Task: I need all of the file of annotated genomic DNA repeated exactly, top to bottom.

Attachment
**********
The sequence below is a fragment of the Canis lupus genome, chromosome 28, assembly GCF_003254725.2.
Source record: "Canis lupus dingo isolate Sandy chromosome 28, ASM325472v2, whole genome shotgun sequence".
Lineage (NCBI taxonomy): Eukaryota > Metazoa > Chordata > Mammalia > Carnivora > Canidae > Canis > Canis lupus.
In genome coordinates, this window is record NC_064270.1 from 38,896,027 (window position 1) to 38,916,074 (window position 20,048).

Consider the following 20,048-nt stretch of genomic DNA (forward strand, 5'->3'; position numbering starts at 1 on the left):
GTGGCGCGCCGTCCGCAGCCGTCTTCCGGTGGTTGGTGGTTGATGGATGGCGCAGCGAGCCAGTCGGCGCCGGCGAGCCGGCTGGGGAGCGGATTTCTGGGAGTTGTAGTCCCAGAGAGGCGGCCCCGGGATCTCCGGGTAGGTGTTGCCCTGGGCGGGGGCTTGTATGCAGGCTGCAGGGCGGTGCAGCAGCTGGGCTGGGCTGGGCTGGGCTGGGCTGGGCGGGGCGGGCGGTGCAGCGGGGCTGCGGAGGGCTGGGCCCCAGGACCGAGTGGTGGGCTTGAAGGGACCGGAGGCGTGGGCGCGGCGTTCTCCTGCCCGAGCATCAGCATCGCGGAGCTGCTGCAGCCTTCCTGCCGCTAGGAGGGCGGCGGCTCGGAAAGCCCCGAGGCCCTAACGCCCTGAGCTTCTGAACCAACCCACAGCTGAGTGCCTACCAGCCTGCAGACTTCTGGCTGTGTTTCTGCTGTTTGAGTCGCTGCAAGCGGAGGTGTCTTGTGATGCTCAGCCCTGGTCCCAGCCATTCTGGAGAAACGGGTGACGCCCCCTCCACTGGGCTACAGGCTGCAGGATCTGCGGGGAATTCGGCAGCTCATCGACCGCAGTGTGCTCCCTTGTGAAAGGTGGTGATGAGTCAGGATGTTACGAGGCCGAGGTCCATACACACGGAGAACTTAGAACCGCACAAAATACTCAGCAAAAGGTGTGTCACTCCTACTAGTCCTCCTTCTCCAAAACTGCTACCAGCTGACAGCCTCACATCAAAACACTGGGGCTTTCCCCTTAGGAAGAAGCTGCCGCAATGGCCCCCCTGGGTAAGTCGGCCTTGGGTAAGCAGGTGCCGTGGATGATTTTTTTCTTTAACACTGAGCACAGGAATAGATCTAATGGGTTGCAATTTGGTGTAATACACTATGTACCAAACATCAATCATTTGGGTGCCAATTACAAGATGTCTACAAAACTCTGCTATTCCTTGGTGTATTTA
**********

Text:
The sequence below is a fragment of the Canis lupus genome, chromosome 28, assembly GCF_003254725.2.
Source record: "Canis lupus dingo isolate Sandy chromosome 28, ASM325472v2, whole genome shotgun sequence".
Lineage (NCBI taxonomy): Eukaryota > Metazoa > Chordata > Mammalia > Carnivora > Canidae > Canis > Canis lupus.
In genome coordinates, this window is record NC_064270.1 from 38,896,027 (window position 1) to 38,916,074 (window position 20,048).

Consider the following 20,048-nt stretch of genomic DNA (forward strand, 5'->3'; position numbering starts at 1 on the left):
GTGGCGCGCCGTCCGCAGCCGTCTTCCGGTGGTTGGTGGTTGATGGATGGCGCAGCGAGCCAGTCGGCGCCGGCGAGCCGGCTGGGGAGCGGATTTCTGGGAGTTGTAGTCCCAGAGAGGCGGCCCCGGGATCTCCGGGTAGGTGTTGCCCTGGGCGGGGGCTTGTATGCAGGCTGCAGGGCGGTGCAGCAGCTGGGCTGGGCTGGGCTGGGCTGGGCTGGGCGGGGCGGGCGGTGCAGCGGGGCTGCGGAGGGCTGGGCCCCAGGACCGAGTGGTGGGCTTGAAGGGACCGGAGGCGTGGGCGCGGCGTTCTCCTGCCCGAGCATCAGCATCGCGGAGCTGCTGCAGCCTTCCTGCCGCTAGGAGGGCGGCGGCTCGGAAAGCCCCGAGGCCCTAACGCCCTGAGCTTCTGAACCAACCCACAGCTGAGTGCCTACCAGCCTGCAGACTTCTGGCTGTGTTTCTGCTGTTTGAGTCGCTGCAAGCGGAGGTGTCTTGTGATGCTCAGCCCTGGTCCCAGCCATTCTGGAGAAACGGGTGACGCCCCCTCCACTGGGCTACAGGCTGCAGGATCTGCGGGGAATTCGGCAGCTCATCGACCGCAGTGTGCTCCCTTGTGAAAGGTGGTGATGAGTCAGGATGTTACGAGGCCGAGGTCCATACACACGGAGAACTTAGAACCGCACAAAATACTCAGCAAAAGGTGTGTCACTCCTACTAGTCCTCCTTCTCCAAAACTGCTACCAGCTGACAGCCTCACATCAAAACACTGGGGCTTTCCCCTTAGGAAGAAGCTGCCGCAATGGCCCCCCTGGGTAAGTCGGCCTTGGGTAAGCAGGTGCCGTGGATGATTTTTTTCTTTAACACTGAGCACAGGAATAGATCTAATGGGTTGCAATTTGGTGTAATACACTATGTACCAAACATCAATCATTTGGGTGCCAATTACAAGATGTCTACAAAACTCTGCTATTCCTTGGTGTATTTA